Apr 6, 2017 | Atlanta, GA
Georgia Institute of Technology robotics student Vivian Chu shares a familiar path to computer science with plenty of other students:
As a child, she loved engineering and computer science, taking things apart and putting them back together. Both of her parents were software engineers, so her road to STEM was paved long before she had the means to travel it.
She attended the University of California, Berkeley, for her undergraduate degree, where she earned a Bachelor’s degree in Electrical Engineering and Computer Science. She focused on Embedded Software, and, by and large, she enjoyed the experience.
But something was always missing when she took her computer science or electrical engineering classes. In them, she might design an algorithm or program a circuit, but she wasn’t seeing visual representation of her work in the way she wanted.
“You could put these things together, but there wasn’t a lot that you could actually see happen,” she said. “Then I took this one class where we got to program a Roomba to climb ramps or do other actions with an accelerometer. That was the first time things kind of clicked.”
She began to see and appreciate how a robot could understand how to interact with the world and also how it processed the information it gathered.
She got another taste a year later as a senior while working on an autonomous helicopter project. The helicopter didn’t do much – just hovering a few feet off the ground – but she realized during her work that she could sit in the lab for 12 hours without realizing it and come back excited to work the next day.
“That drove it home,” she said.
Now a Ph.D. student in robotics at Georgia Tech, Chu is interested in how to advance robotics to a point where robots could be deployed in care facilities or the home. Specifically, she is taking an approach of teaching robots the basic building blocks of cognition.
There are certain things humans learn as children that help them develop an understanding of the material world around them. A cup is a cup because it is fully containable, able to hold something like water inside; a spoon is a spoon because it can scoop other materials and hold them within its concave structure.
“If you could teach these robots these basic components, these basic building blocks, then when they go into your home, they could better reason how to perform other tasks,” she said.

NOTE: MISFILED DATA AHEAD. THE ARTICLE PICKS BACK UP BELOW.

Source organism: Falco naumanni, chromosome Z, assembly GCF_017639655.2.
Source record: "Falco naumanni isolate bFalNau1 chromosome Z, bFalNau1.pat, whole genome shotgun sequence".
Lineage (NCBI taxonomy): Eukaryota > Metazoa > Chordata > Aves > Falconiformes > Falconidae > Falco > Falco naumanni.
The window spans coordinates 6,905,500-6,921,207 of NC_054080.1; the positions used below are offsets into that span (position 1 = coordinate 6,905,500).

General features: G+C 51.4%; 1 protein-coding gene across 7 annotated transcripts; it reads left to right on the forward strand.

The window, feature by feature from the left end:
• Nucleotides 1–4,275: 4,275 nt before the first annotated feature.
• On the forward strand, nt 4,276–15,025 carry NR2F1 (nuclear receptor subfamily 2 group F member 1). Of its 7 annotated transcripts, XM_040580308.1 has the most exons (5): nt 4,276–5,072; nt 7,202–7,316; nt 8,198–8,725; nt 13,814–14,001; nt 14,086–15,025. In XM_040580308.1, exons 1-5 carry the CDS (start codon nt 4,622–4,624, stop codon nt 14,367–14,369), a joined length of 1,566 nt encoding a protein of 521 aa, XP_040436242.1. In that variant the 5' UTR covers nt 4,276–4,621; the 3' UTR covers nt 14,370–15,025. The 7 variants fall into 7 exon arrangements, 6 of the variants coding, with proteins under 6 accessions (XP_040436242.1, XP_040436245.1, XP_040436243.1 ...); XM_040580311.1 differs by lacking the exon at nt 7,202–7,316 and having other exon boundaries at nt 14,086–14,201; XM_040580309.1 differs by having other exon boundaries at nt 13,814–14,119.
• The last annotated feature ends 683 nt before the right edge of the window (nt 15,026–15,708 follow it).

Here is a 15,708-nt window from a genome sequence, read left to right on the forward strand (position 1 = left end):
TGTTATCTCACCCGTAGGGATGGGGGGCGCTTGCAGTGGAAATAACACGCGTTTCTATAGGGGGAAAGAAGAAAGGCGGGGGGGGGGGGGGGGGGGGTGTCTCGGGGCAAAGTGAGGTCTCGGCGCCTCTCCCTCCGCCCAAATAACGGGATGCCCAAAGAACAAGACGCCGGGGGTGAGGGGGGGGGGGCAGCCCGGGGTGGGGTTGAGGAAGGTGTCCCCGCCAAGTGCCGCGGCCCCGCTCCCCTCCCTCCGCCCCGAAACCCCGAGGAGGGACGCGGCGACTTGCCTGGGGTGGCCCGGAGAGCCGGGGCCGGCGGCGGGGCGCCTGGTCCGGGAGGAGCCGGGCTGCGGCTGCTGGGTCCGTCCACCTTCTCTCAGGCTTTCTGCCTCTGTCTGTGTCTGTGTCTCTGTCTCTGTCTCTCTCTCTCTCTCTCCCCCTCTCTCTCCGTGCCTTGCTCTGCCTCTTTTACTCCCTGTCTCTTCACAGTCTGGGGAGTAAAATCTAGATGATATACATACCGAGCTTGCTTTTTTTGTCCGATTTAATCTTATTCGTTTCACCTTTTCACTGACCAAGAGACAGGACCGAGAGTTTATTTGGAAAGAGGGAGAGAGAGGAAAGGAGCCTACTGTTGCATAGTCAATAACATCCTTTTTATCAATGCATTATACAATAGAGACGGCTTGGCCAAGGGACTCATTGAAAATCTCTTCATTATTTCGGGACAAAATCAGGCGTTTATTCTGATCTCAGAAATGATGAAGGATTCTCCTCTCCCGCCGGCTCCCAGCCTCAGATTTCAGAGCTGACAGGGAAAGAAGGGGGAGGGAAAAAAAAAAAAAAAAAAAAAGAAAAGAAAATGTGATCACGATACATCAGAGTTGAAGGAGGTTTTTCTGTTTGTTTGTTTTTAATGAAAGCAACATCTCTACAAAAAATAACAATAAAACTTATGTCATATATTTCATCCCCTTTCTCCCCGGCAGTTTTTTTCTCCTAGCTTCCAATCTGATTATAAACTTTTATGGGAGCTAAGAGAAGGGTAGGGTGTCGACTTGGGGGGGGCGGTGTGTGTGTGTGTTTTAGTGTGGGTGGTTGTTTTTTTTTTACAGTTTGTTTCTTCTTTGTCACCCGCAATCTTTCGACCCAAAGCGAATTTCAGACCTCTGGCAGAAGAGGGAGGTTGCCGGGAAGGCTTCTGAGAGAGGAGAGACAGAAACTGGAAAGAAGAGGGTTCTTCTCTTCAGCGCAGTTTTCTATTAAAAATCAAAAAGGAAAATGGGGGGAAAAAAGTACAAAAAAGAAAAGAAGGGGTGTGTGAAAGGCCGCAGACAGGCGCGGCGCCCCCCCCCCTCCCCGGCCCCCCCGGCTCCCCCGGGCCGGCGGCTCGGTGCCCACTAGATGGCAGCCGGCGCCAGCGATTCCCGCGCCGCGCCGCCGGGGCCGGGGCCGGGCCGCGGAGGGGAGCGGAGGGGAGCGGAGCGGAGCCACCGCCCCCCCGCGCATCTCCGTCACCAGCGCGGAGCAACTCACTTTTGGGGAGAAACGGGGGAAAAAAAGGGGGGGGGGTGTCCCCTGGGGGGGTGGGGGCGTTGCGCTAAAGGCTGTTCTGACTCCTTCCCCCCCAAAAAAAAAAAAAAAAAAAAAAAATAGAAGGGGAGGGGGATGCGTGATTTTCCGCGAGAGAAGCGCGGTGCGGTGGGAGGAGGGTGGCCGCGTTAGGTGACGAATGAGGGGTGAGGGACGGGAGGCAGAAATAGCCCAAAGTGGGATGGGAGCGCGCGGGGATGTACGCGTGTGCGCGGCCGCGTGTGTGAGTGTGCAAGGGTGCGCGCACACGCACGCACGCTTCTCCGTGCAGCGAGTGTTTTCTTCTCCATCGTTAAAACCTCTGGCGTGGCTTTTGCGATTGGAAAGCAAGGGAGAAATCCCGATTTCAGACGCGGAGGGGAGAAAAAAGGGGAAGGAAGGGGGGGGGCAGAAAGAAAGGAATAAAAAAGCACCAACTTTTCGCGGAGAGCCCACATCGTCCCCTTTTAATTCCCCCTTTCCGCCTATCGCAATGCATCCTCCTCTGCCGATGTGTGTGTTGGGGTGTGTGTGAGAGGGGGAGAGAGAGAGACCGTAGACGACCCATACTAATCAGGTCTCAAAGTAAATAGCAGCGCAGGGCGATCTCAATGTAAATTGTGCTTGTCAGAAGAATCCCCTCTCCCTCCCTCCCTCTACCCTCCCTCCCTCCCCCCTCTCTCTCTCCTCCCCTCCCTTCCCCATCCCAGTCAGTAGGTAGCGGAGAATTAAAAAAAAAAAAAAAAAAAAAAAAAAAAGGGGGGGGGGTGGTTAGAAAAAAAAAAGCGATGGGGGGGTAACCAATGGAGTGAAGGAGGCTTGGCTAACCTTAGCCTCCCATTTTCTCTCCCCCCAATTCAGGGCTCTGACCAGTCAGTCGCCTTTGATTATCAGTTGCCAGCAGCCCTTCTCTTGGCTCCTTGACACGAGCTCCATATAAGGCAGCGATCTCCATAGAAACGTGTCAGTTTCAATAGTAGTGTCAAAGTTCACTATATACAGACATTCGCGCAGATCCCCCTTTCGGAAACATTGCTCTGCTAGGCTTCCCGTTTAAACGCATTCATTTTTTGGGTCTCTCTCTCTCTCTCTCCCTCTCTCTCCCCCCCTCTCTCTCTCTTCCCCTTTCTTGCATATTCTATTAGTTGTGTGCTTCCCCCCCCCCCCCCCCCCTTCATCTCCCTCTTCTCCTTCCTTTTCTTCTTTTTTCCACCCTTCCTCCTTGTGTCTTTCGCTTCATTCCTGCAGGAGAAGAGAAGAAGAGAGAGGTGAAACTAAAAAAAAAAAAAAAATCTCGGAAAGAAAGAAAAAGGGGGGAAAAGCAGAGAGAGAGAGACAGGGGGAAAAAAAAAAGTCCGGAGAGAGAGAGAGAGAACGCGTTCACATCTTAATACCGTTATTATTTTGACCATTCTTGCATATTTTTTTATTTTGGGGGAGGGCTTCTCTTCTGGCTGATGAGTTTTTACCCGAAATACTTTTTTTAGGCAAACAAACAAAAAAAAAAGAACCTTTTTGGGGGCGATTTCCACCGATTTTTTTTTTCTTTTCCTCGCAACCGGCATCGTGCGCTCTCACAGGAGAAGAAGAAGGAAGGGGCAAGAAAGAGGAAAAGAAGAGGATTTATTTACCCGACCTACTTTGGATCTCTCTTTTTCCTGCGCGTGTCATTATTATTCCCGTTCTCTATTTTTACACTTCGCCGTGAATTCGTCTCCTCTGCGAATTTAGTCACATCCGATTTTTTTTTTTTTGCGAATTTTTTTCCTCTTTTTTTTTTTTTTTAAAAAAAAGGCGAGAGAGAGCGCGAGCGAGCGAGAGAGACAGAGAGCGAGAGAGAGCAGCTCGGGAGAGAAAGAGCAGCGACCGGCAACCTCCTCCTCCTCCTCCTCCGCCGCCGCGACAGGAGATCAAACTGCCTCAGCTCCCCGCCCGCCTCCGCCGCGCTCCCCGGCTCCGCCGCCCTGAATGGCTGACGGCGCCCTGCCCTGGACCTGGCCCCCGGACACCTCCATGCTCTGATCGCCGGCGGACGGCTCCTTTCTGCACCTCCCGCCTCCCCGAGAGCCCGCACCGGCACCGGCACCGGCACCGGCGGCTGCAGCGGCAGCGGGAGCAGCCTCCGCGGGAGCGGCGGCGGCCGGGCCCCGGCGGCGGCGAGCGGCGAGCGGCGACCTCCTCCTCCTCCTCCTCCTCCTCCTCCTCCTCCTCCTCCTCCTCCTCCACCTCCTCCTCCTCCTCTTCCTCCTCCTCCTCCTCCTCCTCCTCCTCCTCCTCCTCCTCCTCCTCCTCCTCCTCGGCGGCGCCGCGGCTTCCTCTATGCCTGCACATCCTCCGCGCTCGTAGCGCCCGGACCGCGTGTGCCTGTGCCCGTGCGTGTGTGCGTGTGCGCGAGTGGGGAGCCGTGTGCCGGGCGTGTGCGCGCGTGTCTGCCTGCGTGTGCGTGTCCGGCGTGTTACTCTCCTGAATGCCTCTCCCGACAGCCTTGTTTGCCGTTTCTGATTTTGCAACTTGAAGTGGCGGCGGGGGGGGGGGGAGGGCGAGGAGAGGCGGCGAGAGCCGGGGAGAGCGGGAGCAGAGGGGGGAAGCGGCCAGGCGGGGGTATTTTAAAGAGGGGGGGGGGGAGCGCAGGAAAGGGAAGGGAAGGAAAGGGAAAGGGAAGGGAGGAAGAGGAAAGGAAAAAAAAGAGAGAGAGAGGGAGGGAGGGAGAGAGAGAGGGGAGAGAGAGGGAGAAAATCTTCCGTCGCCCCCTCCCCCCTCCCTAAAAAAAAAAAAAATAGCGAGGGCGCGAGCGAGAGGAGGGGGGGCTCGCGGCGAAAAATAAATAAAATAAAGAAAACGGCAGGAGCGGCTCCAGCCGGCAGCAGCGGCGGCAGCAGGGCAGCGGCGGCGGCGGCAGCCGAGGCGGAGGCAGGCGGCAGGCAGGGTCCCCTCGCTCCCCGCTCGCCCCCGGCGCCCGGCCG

Like making pasta. If a robot knows it needs something containable to hold something, heat to cook, and a spoon to stir, it could carry out that and other similar jobs.
Her inspiration came when she was working on her Master’s degree in robotics at the University of Pennsylvania. She attended a guest lecture by Georgia Tech alum Alex Stoytchev, who is now an assistant professor at Iowa State University. In the talk, Stoytchev discussed developmental psychology in children, how they explore basic actions and movements.
“A lot of my research is similar in that I want to teach these building blocks by having robots play with objects the way children play,” Chu said. “Adults give a child a nudge in the right direction here or there. Rather than having a robot do it blindly, we can have someone in the room and give it a bump here or there.
“It presents something that is much faster than a robot doing it on its own.”
The ideal goal is for a robot to truly understand its different sensory inputs. People use touch, sight, and sound, for example, to accomplish a task like turning on a lamp. Currently, robots are either very visual, which is the majority of the research, or incorporate touch.
“There’s very little being done to sort of merge these senses,” she said. “Audio is almost unheard of.”
Chu would like to achieve a scenario where the robot could understand that to turn on a lamp there is a touch component (learning the correct force with which to pull the rope), a visual component (to see where to pull, as well as whether the light turns on or not), and an auditory component (to hear the click as it pulls the rope).
“Those are all things I’m trying to research for my thesis,” she said.
The applications for this research are wide-ranging, but the enormous potential for the aging population is one of the aspects that interests Chu the most.
“As people get older, how do I make sure they could retire and have a dignified lifestyle toward the end of their life?” she asked.
Although she is still pursuing answers to these questions and is yet to defend her thesis, she was already recognized in the robotics community by Robohub’s 2016 list 25 Women in Robotics You Need to Know About.
The inclusion on the list took Chu by surprise, but she said it was rewarding because it acknowledges the importance of the work she is doing.
“As a Ph.D. student, the biggest fear is that you are going to write your thesis and no one is going to know about it,” she said. “That it’s just a document that gets tossed aside and doesn’t have an impact. It’s nice to know that, on a high level, there’s acknowledgement of what I’m working on.”
She plans to complete her degree within the next year, and still has plenty of goals she’d like to achieve going forward. While she is undecided whether she’ll pursue a career in academia or one working with a startup – a lifelong goal of hers – she knows she ultimately wants to impact society as a whole in any way she can.
“I often joke with my wife about the ways in which we can try to save the world,” she said. “But all jokes aside, for me, technology for just technology’s sake isn’t enough. The goal really is: How can the things I’m working on help improve the lives of those around us?”